DfE refuses to name financially troubled academies paying £150,000 salaries

The Department for Education is refusing to reveal which single-school academy trusts are paying leaders more than £150,000 despite having financial problems, because it does not want them placed under “undue pressure” and says they need a “safe space”.

Last month the department’s Education and Skills Funding Agency wrote to 29 standalone academy trusts that have paid leaders such salaries. Of those trusts, 13 were “at risk of financial difficulties” and were asked to explain their “rationale”.

However, the DfE refused to name any of the trusts concerned.

In a response to a Freedom of Information request by TES, the ESFA has listed all 29 trusts. But it has declined to specify which of them are the 13 that paid high salaries while facing financial problems, angering a teaching union which is calling for more accountability over the spending of public money.

The department’s FOI response states: “While there is a public interest in holding the government to account over its spending and holding academy executives to account over their financial management, it would be unfair to disclose this information.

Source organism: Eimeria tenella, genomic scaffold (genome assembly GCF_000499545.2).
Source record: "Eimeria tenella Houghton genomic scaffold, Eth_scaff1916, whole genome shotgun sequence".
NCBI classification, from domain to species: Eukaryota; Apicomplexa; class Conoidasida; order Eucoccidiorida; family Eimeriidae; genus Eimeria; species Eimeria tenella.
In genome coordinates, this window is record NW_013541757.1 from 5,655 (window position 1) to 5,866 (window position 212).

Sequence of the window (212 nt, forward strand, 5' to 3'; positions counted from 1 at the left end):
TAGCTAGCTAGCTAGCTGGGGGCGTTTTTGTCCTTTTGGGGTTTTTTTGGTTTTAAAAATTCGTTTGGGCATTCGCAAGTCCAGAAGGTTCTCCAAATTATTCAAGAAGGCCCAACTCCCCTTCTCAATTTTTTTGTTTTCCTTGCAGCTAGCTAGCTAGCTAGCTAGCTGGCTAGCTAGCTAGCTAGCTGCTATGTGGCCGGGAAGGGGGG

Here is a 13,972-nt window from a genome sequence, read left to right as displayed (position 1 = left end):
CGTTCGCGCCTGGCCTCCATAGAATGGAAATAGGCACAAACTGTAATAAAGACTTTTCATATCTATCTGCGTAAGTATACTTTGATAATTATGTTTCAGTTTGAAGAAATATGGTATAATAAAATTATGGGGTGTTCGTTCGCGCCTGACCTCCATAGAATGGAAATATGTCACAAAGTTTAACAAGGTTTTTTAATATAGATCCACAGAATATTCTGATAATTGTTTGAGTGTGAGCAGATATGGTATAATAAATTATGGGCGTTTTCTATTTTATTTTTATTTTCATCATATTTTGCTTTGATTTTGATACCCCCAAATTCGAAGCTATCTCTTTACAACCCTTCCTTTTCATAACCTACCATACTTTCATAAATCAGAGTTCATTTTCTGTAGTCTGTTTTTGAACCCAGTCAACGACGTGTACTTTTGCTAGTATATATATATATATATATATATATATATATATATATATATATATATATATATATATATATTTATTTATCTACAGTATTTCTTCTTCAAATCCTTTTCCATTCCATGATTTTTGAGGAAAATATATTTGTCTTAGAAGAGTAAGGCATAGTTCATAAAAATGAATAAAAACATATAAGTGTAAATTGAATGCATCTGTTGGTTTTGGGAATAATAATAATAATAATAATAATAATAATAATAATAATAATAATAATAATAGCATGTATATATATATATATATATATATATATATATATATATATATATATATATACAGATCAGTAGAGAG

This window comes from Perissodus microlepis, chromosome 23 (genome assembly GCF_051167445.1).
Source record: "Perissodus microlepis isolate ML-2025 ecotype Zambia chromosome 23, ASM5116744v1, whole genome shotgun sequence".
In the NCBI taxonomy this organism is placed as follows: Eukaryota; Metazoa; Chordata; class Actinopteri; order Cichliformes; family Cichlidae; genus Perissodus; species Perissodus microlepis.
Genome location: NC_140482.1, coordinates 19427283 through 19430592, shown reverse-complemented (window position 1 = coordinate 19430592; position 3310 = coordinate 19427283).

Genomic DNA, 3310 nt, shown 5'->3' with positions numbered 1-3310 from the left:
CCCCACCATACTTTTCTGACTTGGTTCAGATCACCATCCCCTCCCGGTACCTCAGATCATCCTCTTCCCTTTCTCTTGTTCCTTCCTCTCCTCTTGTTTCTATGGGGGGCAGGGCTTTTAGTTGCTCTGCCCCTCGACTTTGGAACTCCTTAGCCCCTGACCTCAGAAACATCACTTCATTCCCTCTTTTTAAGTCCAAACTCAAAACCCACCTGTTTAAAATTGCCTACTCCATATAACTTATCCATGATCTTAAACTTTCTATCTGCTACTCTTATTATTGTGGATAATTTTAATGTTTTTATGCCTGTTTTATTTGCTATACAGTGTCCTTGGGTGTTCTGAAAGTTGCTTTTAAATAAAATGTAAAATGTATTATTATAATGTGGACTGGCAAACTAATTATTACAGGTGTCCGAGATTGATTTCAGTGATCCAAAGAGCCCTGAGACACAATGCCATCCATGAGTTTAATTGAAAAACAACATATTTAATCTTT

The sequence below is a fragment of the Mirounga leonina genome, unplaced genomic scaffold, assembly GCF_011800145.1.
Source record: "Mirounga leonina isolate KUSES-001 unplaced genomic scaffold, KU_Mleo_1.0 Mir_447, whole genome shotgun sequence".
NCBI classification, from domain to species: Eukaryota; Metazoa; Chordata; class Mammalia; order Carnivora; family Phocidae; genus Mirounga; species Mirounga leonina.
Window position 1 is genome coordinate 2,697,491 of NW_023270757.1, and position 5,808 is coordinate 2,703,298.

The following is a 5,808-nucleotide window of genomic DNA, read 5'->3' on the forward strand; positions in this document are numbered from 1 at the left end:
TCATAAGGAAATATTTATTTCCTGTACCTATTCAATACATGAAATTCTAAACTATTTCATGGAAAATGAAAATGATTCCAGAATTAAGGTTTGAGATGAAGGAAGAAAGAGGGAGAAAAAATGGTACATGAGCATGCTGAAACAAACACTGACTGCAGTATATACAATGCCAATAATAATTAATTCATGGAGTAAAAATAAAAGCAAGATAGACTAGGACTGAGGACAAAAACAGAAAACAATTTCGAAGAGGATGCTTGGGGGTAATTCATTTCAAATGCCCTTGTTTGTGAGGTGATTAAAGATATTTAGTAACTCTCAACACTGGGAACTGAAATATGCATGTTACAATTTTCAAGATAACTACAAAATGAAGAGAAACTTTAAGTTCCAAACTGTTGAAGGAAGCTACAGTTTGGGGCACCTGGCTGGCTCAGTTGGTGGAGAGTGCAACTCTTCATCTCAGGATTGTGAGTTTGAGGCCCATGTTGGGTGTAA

“Disclosing the information could imply to the relevant trusts that communication with the ESFA is not a safe space and place undue pressure on trusts and or the ESFA to act on a complex issue.

“This could have a prejudicial effect on the ESFA’s ability to work with trusts on issues of pay and financial management, and prevent free and frank discussion.”

Read the full article in the Tes.

Academy executives cutting their own pay by up to 40%

Some academy trust Chief Executives are cutting their own salaries by up to 40% because of funding pressures and concerns about sending the right message to staff.

The news follows mounting controversy about the big salaries and pay rises enjoyed by many academy leaders.

And it comes amid calls for a more structured approach to academy executive pay. Critics of the current system are arguing for an external body to tackle the issue, while one coalition of multi-academy trusts in the North of England is considering introducing “self-regulation”.

Debbie Godfrey-Phaure, the chief executive of Avonbourne International Business and Enterprise Academy Trust – which runs two secondary schools, a primary and a sixth-form college in Bournemouth – has reduced her salary because of financial pressures at her trust.

See the full article and list of pay on the Tes.


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